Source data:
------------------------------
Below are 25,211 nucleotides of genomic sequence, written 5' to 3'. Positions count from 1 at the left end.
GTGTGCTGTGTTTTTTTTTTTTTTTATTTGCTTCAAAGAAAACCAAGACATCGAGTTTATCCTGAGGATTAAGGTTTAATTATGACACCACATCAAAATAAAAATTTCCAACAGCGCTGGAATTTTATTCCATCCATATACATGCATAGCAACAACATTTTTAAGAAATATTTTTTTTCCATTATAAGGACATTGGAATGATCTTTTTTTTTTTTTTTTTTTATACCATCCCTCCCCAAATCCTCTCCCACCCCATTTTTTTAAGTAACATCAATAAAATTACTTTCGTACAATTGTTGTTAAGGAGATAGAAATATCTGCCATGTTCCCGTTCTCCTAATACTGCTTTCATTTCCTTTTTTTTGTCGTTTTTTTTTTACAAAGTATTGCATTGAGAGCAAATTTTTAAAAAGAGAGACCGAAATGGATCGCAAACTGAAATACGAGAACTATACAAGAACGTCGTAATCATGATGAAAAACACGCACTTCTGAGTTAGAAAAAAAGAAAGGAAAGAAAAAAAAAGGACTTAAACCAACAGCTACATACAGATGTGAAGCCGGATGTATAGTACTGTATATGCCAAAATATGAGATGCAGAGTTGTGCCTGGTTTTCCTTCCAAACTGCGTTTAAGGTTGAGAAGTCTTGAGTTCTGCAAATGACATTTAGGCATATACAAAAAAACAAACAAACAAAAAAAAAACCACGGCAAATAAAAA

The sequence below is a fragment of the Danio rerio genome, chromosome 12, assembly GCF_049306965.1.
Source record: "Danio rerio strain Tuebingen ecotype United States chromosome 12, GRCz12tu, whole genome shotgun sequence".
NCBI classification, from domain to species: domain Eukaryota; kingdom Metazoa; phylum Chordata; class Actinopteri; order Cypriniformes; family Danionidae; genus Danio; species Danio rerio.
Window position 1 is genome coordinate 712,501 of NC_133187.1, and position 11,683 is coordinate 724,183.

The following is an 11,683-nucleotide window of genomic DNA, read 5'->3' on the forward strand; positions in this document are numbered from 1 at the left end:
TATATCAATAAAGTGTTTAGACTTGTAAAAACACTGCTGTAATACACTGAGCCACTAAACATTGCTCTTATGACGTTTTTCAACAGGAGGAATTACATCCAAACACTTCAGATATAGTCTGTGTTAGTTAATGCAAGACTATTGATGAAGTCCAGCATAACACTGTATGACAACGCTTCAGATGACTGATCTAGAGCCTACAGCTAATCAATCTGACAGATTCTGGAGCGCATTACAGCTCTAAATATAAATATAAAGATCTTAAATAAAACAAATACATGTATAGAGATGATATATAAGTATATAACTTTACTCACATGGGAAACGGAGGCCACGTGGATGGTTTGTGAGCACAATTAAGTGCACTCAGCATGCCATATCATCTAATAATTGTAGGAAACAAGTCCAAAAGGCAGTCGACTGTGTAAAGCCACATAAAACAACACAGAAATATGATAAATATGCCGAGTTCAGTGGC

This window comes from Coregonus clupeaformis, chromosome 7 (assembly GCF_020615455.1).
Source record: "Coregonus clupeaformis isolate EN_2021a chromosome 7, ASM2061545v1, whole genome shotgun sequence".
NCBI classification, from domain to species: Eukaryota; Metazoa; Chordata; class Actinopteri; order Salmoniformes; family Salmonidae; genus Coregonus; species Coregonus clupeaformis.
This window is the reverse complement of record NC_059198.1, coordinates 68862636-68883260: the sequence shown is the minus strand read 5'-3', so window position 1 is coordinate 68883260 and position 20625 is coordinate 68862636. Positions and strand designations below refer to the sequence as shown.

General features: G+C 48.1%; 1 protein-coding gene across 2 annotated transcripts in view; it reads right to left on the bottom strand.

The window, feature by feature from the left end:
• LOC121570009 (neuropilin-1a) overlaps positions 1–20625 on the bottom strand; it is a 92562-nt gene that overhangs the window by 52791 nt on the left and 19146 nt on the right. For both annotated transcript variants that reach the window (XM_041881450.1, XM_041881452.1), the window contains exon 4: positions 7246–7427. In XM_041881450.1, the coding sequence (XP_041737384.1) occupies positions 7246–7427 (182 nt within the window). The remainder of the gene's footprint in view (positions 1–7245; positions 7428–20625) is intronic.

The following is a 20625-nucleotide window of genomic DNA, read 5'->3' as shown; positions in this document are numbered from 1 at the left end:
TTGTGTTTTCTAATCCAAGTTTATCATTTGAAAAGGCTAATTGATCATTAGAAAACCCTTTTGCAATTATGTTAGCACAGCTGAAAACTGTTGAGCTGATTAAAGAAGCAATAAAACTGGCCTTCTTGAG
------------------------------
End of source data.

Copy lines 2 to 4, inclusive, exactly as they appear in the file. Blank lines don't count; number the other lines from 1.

GTGTGCTGTGTTTTTTTTTTTTTTTATTTGCTTCAAAGAAAACCAAGACATCGAGTTTATCCTGAGGATTAAGGTTTAATTATGACACCACATCAAAATAAAAATTTCCAACAGCGCTGGAATTTTATTCCATCCATATACATGCATAGCAACAACATTTTTAAGAAATATTTTTTTTCCATTATAAGGACATTGGAATGATCTTTTTTTTTTTTTTTTTTTATACCATCCCTCCCCAAATCCTCTCCCACCCCATTTTTTTAAGTAACATCAATAAAATTACTTTCGTACAATTGTTGTTAAGGAGATAGAAATATCTGCCATGTTCCCGTTCTCCTAATACTGCTTTCATTTCCTTTTTTTTGTCGTTTTTTTTTTACAAAGTATTGCATTGAGAGCAAATTTTTAAAAAGAGAGACCGAAATGGATCGCAAACTGAAATACGAGAACTATACAAGAACGTCGTAATCATGATGAAAAACACGCACTTCTGAGTTAGAAAAAAAGAAAGGAAAGAAAAAAAAAGGACTTAAACCAACAGCTACATACAGATGTGAAGCCGGATGTATAGTACTGTATATGCCAAAATATGAGATGCAGAGTTGTGCCTGGTTTTCCTTCCAAACTGCGTTTAAGGTTGAGAAGTCTTGAGTTCTGCAAATGACATTTAGGCATATACAAAAAAACAAACAAACAAAAAAAAAACCACGGCAAATAAAAA

The sequence below is a fragment of the Danio rerio genome, chromosome 12, assembly GCF_049306965.1.
Source record: "Danio rerio strain Tuebingen ecotype United States chromosome 12, GRCz12tu, whole genome shotgun sequence".